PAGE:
The Industrial Revolution appears to have arrived in Sark in 1833 with the discovery of copper and silver deposits; this led to the formation of the Sark Mining Company. To finance the venture the Seigneur mortgaged the island with the hope of finding lucrative veins of ore. 250 Cornish miners duly arrived, along with all the equipment necessary to extract the precious minerals. Those lucrative veins were never found however, and the mines were eventually abandoned in 1847 leaving the Seigneur in serious debt.
Unable to afford the mortgage, the Le Pelleys sold the fief of the island to the Collings family with the Reverend W.T.Collings becoming the new Seigneur in the early 1850s. Rev. Collings embarked upon a substantial building programme which included adapting Creux harbour to accommodate the new steam boat service from Guernsey. With this, the economy of Sark changed almost overnight as the first tourists began to arrive, staying at the newly built hotels and admiring the local scenery including the Seigneurie’s once private gardens.
During World War II, Sark was occupied by German forces between 3rd July 1940 and 10th May 1945. Perhaps due to its relatively small size and traditional reliance on agriculture and fishing, the islanders appear to have suffered less than they did on the larger of the Channel Islands.
With the arrival of the 21st century, feudal Sark is now being forced to adapt. In coming to terms with international Human Rights legislation, major amendments have already been made to its inheritance and tax laws, and radical constitutional and administrational changes are gradually being introduced.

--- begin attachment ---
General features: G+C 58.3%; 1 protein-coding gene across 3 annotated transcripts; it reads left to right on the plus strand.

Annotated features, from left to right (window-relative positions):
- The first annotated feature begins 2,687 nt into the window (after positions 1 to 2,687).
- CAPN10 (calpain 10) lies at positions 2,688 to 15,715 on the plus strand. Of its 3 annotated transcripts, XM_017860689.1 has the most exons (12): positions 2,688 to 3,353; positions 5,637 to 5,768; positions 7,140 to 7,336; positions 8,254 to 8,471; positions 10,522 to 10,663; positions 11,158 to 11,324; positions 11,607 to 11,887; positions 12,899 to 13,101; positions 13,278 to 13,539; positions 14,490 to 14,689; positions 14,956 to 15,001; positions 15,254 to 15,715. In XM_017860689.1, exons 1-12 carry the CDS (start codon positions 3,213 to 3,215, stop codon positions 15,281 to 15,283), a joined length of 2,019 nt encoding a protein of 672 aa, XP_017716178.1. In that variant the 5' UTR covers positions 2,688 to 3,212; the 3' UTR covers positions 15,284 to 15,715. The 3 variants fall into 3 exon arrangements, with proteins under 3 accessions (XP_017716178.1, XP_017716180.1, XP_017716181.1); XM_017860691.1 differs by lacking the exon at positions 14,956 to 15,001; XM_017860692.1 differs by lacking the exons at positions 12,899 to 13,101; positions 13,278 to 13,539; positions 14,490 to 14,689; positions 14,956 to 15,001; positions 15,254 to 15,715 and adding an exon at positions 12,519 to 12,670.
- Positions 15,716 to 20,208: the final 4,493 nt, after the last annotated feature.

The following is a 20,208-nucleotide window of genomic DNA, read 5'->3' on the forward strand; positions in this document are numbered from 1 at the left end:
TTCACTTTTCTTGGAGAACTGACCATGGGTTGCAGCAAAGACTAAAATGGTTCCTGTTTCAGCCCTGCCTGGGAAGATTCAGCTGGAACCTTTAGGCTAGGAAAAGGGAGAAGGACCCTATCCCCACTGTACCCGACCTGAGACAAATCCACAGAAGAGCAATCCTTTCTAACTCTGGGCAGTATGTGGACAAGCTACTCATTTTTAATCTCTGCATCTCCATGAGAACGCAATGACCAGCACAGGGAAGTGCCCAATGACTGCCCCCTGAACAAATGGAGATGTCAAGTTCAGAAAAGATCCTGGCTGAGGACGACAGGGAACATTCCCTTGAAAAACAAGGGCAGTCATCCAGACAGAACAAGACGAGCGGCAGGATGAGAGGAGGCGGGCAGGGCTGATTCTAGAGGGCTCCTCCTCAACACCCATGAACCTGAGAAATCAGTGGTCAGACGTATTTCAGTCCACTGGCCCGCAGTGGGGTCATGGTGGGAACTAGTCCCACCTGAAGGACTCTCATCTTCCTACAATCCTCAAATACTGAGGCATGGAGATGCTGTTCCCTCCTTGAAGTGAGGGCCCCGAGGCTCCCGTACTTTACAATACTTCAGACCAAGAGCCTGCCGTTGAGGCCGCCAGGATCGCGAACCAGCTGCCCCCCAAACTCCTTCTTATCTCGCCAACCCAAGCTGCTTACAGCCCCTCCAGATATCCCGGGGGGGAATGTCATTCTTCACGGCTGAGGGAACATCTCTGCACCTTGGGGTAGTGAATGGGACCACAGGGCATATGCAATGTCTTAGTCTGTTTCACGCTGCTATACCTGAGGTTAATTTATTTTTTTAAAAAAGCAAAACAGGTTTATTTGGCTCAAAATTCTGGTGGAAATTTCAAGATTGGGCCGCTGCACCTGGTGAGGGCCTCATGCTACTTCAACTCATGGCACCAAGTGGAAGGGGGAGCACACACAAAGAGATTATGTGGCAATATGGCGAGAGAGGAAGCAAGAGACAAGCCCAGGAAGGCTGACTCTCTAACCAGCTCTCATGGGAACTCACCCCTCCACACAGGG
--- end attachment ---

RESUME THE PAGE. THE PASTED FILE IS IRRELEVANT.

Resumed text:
Visitors to modern-day Sark however would hardly notice the impact of the radical changes and reforms taking place. With no airstrip, no motor cars or tarmac roads, life on Sark remains visibly unaffected by modern life, and, perhaps it is because personal transportation is restricted to foot, bicycle or horse drawn carriages that the pace of life appears more congenial and relaxed.
The islanders themselves now welcome all, or almost all, to share in their haven. French invaders, or tourists as they are called, arrive constantly throughout the summer months via the local Guernsey – Sark ferry. Less welcome it seems are the more local noisy neighbours from London who have taken up residency on a nearby island. It appears that their lack of popularity is due in part to their desire to change the traditional agricultural face of Sark.